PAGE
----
# Column generation

**Column generation** or **delayed column generation** is an efficient algorithm for solving large linear programs.

The overarching idea is that many linear programs are too large to consider all the variables explicitly. The premise is that most of the variables will be non-basic and assume a value of zero in the optimal solution. Because of this, only a subset of variables need to be considered in theory when solving the problem. Column generation leverages this idea to generate only the variables which have the potential to improve the objective function—that is, to find variables with negative reduced cost (assuming without loss of generality that the problem is a minimization problem).

The problem being solved is split into two problems: the master problem and the subproblem. The master problem is the original problem with only a subset of variables being considered. The subproblem is a new problem created to identify a new variable. The objective function of the subproblem is the reduced cost of the new variable with respect to the current dual variables, and the constraints require that the variable obeys the naturally occurring constraints.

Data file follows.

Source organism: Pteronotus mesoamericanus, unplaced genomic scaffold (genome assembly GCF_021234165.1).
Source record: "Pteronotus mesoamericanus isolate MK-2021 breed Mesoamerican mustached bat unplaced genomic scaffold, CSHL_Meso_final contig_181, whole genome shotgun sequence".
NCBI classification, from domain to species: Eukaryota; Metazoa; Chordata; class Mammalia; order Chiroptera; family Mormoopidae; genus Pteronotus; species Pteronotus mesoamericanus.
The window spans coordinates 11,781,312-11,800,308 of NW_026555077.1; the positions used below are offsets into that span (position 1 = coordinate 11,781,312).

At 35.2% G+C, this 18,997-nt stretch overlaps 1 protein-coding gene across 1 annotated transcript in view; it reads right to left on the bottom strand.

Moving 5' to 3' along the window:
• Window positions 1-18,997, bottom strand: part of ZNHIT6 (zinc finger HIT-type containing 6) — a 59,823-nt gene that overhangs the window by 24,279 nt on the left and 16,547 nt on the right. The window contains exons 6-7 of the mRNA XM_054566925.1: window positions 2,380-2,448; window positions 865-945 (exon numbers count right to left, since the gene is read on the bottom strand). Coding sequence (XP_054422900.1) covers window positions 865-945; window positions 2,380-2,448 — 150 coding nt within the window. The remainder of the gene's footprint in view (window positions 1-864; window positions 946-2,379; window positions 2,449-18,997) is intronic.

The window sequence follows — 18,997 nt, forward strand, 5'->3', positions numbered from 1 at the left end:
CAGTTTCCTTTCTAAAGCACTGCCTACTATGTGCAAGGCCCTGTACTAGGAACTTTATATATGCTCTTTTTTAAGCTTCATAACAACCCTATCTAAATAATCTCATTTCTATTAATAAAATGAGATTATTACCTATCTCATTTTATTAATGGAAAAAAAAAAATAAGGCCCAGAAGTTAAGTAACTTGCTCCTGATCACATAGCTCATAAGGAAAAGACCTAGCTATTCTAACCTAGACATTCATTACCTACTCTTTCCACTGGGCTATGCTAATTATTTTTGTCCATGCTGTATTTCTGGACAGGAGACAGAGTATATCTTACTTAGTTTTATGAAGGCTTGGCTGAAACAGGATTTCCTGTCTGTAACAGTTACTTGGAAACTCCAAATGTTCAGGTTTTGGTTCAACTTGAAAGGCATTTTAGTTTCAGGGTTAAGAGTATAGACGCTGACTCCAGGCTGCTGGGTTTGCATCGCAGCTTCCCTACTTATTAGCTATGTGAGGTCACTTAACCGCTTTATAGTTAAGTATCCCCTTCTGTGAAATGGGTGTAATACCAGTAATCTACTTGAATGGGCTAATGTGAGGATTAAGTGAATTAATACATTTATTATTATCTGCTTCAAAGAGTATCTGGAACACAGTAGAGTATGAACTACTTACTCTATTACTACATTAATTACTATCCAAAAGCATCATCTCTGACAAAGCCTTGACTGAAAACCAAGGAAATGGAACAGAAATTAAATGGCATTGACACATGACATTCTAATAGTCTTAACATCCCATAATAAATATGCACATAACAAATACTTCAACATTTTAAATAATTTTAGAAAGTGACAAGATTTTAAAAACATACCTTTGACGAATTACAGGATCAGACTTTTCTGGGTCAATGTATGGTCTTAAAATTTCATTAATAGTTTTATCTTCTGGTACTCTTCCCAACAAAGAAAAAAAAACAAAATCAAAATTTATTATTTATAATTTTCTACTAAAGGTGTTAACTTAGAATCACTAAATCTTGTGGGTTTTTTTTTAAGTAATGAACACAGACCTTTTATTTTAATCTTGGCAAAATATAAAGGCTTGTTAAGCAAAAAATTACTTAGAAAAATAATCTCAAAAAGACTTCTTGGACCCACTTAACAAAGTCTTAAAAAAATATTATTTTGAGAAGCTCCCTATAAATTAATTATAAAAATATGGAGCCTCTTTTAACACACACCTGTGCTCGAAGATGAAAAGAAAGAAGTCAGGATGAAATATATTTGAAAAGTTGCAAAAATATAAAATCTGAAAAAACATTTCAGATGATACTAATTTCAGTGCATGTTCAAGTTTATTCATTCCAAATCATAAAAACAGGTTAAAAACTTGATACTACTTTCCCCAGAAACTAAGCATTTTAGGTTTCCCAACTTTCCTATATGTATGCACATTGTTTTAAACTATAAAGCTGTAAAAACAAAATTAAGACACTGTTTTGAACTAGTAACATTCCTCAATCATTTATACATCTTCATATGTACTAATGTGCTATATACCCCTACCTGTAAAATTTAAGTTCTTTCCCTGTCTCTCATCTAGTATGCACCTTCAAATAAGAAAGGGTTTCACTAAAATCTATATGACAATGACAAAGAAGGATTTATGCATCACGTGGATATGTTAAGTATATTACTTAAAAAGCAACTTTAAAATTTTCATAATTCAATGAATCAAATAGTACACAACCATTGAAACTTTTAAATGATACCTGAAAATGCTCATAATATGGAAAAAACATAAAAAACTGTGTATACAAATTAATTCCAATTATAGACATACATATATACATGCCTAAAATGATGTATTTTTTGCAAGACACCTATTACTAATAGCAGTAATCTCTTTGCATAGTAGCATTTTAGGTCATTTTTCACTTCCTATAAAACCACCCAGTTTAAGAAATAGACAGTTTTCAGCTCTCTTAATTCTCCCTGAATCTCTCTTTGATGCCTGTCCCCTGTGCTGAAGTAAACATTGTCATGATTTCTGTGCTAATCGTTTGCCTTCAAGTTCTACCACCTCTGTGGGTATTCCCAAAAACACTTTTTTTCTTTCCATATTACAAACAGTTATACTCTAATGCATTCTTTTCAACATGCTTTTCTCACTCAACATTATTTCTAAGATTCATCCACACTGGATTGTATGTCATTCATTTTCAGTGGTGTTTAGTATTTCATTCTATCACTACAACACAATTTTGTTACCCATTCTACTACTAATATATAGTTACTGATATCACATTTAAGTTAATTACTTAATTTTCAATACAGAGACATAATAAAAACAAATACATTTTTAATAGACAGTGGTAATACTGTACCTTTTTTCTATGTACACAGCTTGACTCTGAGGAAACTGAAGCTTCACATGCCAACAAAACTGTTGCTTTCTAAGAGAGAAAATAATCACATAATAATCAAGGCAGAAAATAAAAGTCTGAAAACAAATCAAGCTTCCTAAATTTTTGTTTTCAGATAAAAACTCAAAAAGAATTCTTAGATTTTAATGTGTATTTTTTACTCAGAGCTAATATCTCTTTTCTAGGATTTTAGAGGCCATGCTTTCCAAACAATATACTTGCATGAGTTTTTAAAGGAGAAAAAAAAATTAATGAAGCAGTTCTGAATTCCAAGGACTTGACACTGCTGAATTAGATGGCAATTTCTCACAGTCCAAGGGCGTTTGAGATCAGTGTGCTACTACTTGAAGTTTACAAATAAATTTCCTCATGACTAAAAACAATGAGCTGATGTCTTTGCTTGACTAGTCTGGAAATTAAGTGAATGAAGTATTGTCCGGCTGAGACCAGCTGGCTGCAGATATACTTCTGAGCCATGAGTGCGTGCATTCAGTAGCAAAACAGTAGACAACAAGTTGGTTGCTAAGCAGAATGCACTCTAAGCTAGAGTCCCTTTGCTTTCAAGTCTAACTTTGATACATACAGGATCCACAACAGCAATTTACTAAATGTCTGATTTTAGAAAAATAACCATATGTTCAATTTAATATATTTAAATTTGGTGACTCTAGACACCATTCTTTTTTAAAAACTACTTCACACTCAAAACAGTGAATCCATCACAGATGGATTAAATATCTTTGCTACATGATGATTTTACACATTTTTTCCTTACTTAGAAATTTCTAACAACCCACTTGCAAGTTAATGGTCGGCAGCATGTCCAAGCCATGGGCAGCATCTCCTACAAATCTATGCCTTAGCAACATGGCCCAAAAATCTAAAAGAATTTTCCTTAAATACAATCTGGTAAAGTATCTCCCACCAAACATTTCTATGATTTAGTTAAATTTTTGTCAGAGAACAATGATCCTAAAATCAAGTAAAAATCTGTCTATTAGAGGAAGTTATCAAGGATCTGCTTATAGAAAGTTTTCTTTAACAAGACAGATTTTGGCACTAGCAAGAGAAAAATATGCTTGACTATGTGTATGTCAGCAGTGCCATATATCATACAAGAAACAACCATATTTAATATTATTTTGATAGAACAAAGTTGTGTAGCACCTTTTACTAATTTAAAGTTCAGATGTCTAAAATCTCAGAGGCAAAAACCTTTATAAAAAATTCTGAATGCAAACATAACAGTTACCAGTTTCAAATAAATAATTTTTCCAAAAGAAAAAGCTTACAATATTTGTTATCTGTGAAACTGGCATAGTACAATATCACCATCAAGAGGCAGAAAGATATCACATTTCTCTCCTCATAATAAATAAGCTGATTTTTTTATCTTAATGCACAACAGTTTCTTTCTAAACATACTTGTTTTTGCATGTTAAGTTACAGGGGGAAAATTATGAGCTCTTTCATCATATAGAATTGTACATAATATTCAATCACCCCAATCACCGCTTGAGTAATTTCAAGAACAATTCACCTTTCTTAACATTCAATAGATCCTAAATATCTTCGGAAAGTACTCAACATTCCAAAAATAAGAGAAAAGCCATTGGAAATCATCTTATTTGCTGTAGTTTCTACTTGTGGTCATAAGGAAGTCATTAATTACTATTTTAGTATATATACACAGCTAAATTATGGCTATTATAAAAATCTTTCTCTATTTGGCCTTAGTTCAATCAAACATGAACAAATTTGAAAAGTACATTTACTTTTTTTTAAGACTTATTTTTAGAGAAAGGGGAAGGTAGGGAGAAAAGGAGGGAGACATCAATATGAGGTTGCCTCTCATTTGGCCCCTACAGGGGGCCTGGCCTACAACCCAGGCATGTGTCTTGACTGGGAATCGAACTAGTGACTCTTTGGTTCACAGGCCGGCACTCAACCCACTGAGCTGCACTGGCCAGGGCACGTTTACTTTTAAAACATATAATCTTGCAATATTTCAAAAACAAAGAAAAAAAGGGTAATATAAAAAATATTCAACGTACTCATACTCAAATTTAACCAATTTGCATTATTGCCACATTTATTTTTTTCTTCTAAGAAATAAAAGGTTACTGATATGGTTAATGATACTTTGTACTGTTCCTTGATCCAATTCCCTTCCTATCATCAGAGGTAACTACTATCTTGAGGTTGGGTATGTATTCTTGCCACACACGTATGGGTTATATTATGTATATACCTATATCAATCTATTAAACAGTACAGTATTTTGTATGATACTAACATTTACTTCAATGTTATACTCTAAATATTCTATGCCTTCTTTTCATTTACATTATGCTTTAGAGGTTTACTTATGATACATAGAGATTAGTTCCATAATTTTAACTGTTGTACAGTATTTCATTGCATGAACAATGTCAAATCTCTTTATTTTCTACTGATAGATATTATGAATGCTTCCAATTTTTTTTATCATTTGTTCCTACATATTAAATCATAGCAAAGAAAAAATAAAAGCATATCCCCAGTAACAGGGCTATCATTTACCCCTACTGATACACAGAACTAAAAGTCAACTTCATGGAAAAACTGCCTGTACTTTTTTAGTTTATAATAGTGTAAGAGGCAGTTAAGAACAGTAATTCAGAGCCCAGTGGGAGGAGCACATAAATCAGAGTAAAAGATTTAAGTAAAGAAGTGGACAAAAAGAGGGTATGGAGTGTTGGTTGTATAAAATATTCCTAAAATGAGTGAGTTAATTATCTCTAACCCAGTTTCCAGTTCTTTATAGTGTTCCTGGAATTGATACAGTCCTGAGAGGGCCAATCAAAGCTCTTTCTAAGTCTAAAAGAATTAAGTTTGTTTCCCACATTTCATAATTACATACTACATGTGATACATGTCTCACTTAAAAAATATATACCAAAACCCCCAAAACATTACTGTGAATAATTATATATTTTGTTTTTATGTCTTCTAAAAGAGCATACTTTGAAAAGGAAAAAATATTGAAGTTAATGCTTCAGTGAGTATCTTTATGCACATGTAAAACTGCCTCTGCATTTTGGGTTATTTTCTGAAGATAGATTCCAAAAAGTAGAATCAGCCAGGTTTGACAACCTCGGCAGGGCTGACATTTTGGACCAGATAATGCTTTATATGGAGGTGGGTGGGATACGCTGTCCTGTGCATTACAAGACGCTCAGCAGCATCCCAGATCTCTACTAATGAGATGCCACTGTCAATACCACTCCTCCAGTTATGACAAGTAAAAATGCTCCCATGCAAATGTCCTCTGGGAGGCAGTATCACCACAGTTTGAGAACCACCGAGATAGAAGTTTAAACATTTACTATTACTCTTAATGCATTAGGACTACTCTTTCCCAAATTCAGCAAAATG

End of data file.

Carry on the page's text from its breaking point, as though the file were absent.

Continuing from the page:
The process works as follows. The master problem is solved—from this solution, we are able to obtain dual prices for each of the constraints in the master problem. This information is then utilized in the objective function of the subproblem. The subproblem is solved. If the objective value of the subproblem is negative, a variable with negative reduced cost has been identified. This variable is then added to the master problem, and the master problem is re-solved. Re-solving the master problem will generate a new set of dual values, and the process is repeated until no negative reduced cost variables are identified. The subproblem returns a solution with non-negative reduced cost, we can conclude that the solution to the master problem is optimal.

In many cases, this allows large linear programs that had been previously considered intractable to be solved. The classical example of a problem where this is successfully used is the cutting stock problem. One particular technique in linear programming which uses this kind of approach is the Dantzig–Wolfe decomposition algorithm. Additionally, column generation has been applied to many problems such as crew scheduling, vehicle routing, and the capacitated p-median problem.